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Beethoven: Piano Concertos Nos. 3, 4 & 5
Ludwig van Beethoven, Otto Klemperer, Philharmonia Orchestra of London
Beethoven: Piano Concertos Nos. 3, 4 & 5
Genre: Classical


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The absolute Beethoven
Bogdan Iliescu | Houston, TX USA | 12/27/2005
(5 out of 5 stars)

"Finding an absolute interpretation of a Beethoven work is a very difficult undertake, yet finding a revelatory interpretation of the last two piano concertos is even more difficult. One would need two interpreters of the same caliber able to communicate perfectly with each other. For a while I thought that happened only in the case of the Emperor of Furtwangler and Edwin Fisher. And out comes this box from Testament as another proof that musical miracles can happen.
And what a miracle. At first I couldn't believe that the most profound Beethovenian pianist, i.e. Arrau, and the Dean of the Beethovenian conductors played together. But they did and the result is fabolous. The music is born before reaching your ears, two fundamental forces of nature just erupt and become one to the very heart of Beethoven tone and message. It is a unbelievable act of creation so true and so powerfull that you forget about anything else. Arrau plays like in no other of his recordings. His spirit goes to the heart of music sharper and more insightful than anywhere else. His technique is wonderful, in what was probably the peak of his physical form. The piano is from another world to put it in one sentence.
On the other hand this is the first recording of any of the three piano concertos where orchestra is a partner of equal power and equal share to the musical drama. These are the only recordings I know (and believe me I know some) that have two main characters of the same impact and weight. Klemperer conducts his orchestra with the authority and the granitic force that are his landmark. Anywhere the fiery spirit of Arrau goes Klemperer follows with force and see-through knowledge.
As it is probably clear by now I think that these are the ultimate Beethoven piano concertos in an unearthy class of their own which only Furtwangler Fisher partnership managed to reach before."
A titanic collaboration and a passionate 4th concerto
John Grabowski | USA | 04/01/2007
(5 out of 5 stars)

"First, a warning: if you have to have perfect sound, look elsewhere, for these recordings are somewhat tubby and a bit distant. They'll never win awards for sound. But for the playing!! --This is Beethoven the way you never hear it today--bold, assertive, poetic, never riddled with doubt from all the recent politically-correct scholarship. Arrau and Klemperer play with sweeping grand gestures, and they don't time to stop and wonder if this is historically-correct. They are *making* history.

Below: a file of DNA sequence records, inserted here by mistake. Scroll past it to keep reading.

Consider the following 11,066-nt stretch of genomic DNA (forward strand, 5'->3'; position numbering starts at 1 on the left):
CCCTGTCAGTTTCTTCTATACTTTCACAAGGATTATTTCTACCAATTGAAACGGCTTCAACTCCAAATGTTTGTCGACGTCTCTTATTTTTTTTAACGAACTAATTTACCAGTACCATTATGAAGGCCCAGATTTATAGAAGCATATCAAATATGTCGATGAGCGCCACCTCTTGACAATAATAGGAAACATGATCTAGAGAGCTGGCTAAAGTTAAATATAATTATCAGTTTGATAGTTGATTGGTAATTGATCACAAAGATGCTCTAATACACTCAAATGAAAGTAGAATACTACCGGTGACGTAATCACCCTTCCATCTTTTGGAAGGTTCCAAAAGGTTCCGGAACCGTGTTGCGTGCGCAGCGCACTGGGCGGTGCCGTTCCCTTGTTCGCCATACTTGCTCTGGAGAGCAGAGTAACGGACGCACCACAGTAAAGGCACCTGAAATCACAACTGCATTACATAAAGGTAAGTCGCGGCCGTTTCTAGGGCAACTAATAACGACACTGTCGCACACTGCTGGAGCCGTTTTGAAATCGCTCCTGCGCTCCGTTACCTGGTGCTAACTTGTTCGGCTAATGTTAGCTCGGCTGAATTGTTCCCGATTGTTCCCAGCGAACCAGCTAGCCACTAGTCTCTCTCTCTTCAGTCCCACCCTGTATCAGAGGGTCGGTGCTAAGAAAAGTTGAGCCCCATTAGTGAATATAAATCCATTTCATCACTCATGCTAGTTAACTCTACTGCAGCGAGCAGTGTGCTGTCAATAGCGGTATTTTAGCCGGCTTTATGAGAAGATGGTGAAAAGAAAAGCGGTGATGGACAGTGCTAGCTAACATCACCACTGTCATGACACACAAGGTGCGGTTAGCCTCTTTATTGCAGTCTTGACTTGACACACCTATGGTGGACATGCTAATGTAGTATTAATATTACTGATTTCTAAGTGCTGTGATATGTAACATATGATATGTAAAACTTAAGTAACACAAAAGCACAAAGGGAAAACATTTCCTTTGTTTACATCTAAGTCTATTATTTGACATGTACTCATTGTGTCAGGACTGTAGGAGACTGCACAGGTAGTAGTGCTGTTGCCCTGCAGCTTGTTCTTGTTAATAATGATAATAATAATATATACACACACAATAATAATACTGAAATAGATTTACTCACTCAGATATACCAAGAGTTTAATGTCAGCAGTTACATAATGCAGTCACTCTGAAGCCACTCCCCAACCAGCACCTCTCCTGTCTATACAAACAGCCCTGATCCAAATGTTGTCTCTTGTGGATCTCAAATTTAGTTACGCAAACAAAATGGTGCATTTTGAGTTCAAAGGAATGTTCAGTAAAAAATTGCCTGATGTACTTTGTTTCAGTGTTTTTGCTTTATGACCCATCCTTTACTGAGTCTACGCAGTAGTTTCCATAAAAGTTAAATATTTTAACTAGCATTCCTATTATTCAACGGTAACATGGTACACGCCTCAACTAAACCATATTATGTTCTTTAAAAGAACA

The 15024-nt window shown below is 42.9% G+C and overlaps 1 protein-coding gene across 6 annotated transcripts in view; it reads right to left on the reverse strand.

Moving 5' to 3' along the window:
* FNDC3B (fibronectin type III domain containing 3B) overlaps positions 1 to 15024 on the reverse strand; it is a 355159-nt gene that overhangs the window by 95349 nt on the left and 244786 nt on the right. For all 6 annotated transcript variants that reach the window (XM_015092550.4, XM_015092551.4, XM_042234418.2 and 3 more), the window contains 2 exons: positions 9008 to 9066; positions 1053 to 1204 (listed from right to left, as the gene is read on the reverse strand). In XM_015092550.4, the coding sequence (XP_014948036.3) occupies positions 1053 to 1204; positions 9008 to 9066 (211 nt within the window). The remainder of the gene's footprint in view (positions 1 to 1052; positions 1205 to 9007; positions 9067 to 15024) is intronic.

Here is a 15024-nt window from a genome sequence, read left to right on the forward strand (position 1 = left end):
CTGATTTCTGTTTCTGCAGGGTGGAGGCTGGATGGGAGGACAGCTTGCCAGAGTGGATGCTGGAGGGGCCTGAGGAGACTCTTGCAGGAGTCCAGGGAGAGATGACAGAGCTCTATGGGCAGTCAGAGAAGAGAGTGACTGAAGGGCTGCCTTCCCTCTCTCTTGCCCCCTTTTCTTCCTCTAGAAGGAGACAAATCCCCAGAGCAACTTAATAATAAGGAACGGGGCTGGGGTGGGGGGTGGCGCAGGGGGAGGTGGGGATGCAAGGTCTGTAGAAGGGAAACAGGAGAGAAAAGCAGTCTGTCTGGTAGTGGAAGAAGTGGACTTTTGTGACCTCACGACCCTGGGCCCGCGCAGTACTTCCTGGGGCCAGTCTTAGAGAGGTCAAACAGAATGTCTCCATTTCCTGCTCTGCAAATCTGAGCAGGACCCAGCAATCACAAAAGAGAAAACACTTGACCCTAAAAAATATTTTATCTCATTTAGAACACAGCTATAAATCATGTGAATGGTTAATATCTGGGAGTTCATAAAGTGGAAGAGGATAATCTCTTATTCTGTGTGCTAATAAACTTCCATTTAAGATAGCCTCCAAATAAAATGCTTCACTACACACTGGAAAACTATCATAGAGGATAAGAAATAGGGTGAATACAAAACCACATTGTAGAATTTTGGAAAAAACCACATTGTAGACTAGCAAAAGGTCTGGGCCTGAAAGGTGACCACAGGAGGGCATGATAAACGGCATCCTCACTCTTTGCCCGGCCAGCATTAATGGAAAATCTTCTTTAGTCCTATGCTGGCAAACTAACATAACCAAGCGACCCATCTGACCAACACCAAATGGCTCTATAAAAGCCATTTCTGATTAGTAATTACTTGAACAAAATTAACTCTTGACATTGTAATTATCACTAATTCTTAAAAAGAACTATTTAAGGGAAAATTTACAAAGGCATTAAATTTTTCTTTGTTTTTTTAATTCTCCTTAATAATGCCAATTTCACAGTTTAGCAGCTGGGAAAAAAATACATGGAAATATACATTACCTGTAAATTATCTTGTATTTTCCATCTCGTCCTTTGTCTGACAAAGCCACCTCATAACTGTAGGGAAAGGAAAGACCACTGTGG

I've never been a big fan of Beethoven's C minor concerto, but here is a big, granite-like reading that should keep you happy if you are. While the transition from the first momvement cadenza back to the orchestra is a little heavy-handed here, overall this is a great, exciting reading. The Emperor is grand, but it doesn't quite measure up to Arrau's recording in 1958 with Alceo Galliera, my favorite among his many and currently not available. It's hard to play some of the middle development passages without getting plain bangy and scaly,and he does. He more than makes up for it in a gorgeous Largo, however, that's probably his tenderest on record.

That leaves the 4th concerto, the real reason for getting this set. For once Arrau has a conductor who goes head to head with him here, inserting his own strong personality into the orchestral part. There are finesses here I've never heard in a 4th before, particularly with how Klemp handles the winds in the first movement--beautifully sad and plaintive. Arrau builds and builds the first movement development. When the hushed recap emerges it has the feeling of devotion. This is church music. The big cadenza in the second movement is dramatic, and builds to a shattering climax as Arrau stretches out the last phrase, just before churchly silence returns again. It's a moment that gave me goosebumps and I've never heard it in a 4th before by anyone. This reading is far more intense than any of his studio efforts--Arrau is looser live--and more intense than any performance by any other pianist I've ever heard, and as this is my favorite piano concerto, I've heard quite a few. Arrau *owns* this piece.

The Op. 110 sonata is a fine reading, but it's been released by EMI before, and I think it's probably equalled or surpassed by his later 60s account on Philips (though I admit I haven't A-Bed them for quite a while). At any rate, the sound is better on that Philips set, and it captures the true magesty of Arrau. (EMI never seemed able to do that.) The op. 78 sonata is a real gem. To the best of my knowledge this is the first time this has been on CD, and it's a wonderful reading--anyone who can make this sonata thrilling has got to be special. Sound is servicible but not great. Liner notes are interesting and give some historical context. Buy this if you love Arrau, Klemperer or the 4th concerto. Don't expect demonstrator sound, and you should check out other performances of these works too, but this is a great recording to have on your shelf."
Klemp and Arrau are here!
Ryan Kouroukis | Toronto, Ontario Canada | 12/16/2004
(4 out of 5 stars)

"The famous Arrau/Klemperer concerts were a cause for celebration and great joy to those who had the chance to attend these historic performances.

Fortunately we all now have the oppertunity to witness them again!

The young Arrau brings refined beauty, and the old Klemperer brings his heavy hands. Together they provide unique, compelling and powerful interpretations."